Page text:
HTTP/1.0 200 OK Content-Type: text/html Painkiller's Sales Far Exceeded Levels Anticipated By Maker
Pubdate: Thu, 16 May 2002
Source: Wall Street Journal (US)
Copyright: 2002 Dow Jones & Company, Inc.
Author: Chris Adams, Staff Reporter Of The Wall Street Journal
Bookmark: (Oxycontin)


The maker of OxyContin had so underestimated the sales potential of the 
widely abused painkiller that in 2000 the drug generated revenue that was 
eight times more than projected, internal company documents show.

Over the first five years of marketing, OxyContin sales totaled nearly $2 
billion, sharply higher than the company's initial forecast of about $350 
million. The drug's popularity sent Purdue Pharma LP scrambling to expand 
production, marketing and its sales force. At the same time, other drug 
prospects for the closely held firm fell through, elevating OxyContin's 
importance to Purdue's future.

The company's sales projections and marketing assumptions were laid out in 
1995 in an internal product launch plan as well as in documents filed with 
the Food and Drug Administration. Together, they provide a look at the 
nuts-and-bolts launch plans for a painkiller that became a unexpected boon 
for its maker -- as well as a persistent problem for drug abuse and 
law-enforcement officials nationwide.

Originally, the documents show, Purdue had hoped to direct its sales force 
of 350 to devote 70% of their primary sales calls to OxyContin immediately 
after the drug's introduction, and reduce that number to 40% in the fifth 
year. Today, however, about 80% of such sales calls are to sell OxyContin. 
In 2001, the drug provided about 80% of Purdue's net sales of $1.47 
billion, according to documents and company officials.

Company officials say they hadn't counted on such a large and untapped 
market of people who live with chronic pain. Purdue acknowledges OxyContin 
has been abused in many parts of the country but says quantifying sales for 
illegitimate uses is impossible. It figures sales for illegitimate purposes 
are tiny, a spokesman says.

Last month, the Drug Enforcement Administration identified 464 overdoses in 
which they say it was likely that OxyContin either caused or contributed to 
the death; Purdue Pharma disputed parts of the DEA analysis, and said that 
in most of the cases it had reviewed abusers had died after taking other 
drugs alongside OxyContin. In several hundred other deaths, the DEA said 
OxyContin, or drugs with the same active ingredient, could have played a 
role, but other significant factors were involved or information was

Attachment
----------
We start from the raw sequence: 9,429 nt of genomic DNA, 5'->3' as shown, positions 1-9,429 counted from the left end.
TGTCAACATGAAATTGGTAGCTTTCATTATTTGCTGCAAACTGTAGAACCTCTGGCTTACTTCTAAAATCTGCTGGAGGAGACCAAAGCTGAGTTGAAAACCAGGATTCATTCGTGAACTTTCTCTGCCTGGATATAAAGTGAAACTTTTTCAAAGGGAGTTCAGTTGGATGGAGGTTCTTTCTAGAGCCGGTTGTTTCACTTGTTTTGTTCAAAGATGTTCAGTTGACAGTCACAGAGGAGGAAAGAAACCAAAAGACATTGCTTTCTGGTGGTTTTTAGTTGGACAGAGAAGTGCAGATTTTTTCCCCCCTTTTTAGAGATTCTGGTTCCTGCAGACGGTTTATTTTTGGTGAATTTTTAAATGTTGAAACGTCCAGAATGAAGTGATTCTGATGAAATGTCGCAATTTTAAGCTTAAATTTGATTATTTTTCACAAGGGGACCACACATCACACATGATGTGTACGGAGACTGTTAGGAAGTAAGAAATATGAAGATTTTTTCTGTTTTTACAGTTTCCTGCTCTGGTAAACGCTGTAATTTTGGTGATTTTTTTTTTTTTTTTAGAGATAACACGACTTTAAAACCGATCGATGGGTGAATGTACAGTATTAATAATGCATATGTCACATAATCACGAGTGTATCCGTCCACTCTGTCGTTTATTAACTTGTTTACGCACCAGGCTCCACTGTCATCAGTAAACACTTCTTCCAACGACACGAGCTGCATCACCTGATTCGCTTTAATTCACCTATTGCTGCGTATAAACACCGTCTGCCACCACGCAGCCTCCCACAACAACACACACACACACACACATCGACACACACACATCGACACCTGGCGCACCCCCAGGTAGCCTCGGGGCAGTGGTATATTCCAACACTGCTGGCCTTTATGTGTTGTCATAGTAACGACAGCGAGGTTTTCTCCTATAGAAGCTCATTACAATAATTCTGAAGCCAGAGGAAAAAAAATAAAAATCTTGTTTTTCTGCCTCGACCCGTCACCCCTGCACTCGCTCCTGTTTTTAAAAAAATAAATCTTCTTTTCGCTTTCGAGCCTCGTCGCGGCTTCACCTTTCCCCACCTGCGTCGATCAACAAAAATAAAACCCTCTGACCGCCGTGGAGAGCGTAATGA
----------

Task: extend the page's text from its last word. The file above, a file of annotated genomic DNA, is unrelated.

insufficient to make a determination. While the drug acts as a time-release 
painkiller, many abusers crush the pill and snort the powder for a 
heroin-like high.

Officials of Purdue Pharma, based in Stamford, Conn., say they were shocked 
when abusers began showing up in emergency rooms in poor, rural areas of 
Appalachia, where the black market for the drug burgeoned. While some users 
have been able to get OxyContin by shopping from doctor to doctor to find 
one willing to write a prescription, others have resorted to extreme 
measures such as breaking into pharmacies.

OxyContin abuse has dogged the company, which has been faulted by some for 
aggressively marketing the drug while failing to take such steps as 
singling out doctors who are heavy prescribers. The administrator of the 
DEA recently testified that OxyContin abuse was due, in part, "to 
aggressive marketing and promotion" of the drug . Purdue says that it is 
unrealistic to expect the company to flag particular doctors, and that 
local law-enforcement officials or state medical boards are in a better 
position to investigate questionable prescriptions.

Until December 1995 when OxyContin won FDA approval, Purdue was a 
little-known company with one main painkiller in its cabinet, MS Contin, a 
morphine-based drug that came with a social stigma and generated only $88.5 
million in sales the year before. The market was wide open for an equally 
powerful, long-acting compound to treat pain.

Purdue had taken an existing morphine-like product, oxycodone, and applied 
time-release technology, allowing patients to take it just twice a day, 
rather than several. Developing the drug cost "in excess of $40 million," a 
company official stated in an affidavit on file at the FDA.

 From the beginning, Purdue said that "one of the major strategies in 
launching OxyContin will be to replace all prescriptions for MS Contin," 
according to the company's launch plan.

Armed with data on individual doctors' prescribing habits, Purdue divided 
physicians into groups and targeted those already high on the list for 
prescribing other painkillers. The launch plan details how many sales calls 
each of Purdue's representatives were supposed to make each week, and also 
how representatives were supposed to call on the hospital committees that 
decide on which drugs to use. The plan called for Purdue to use the 
"Speakers' Bureau" -- a stable of doctors, now numbering about 1,000 -- to 
give lectures during hospital programs about the benefits of OxyContin.

The plan describes common methods drug makers use to build support for a 
new drug , although most manufacturers are loath to disclose their tactics. 
One such tactic: Mailing doctors information on the new drug along with a 
reply card that can be sent back to the company if the doctor is interested 
in seeing the drug stocked at a local pharmacy. The company can then use 
the reply cards to encourage local pharmacies to stock the drug .
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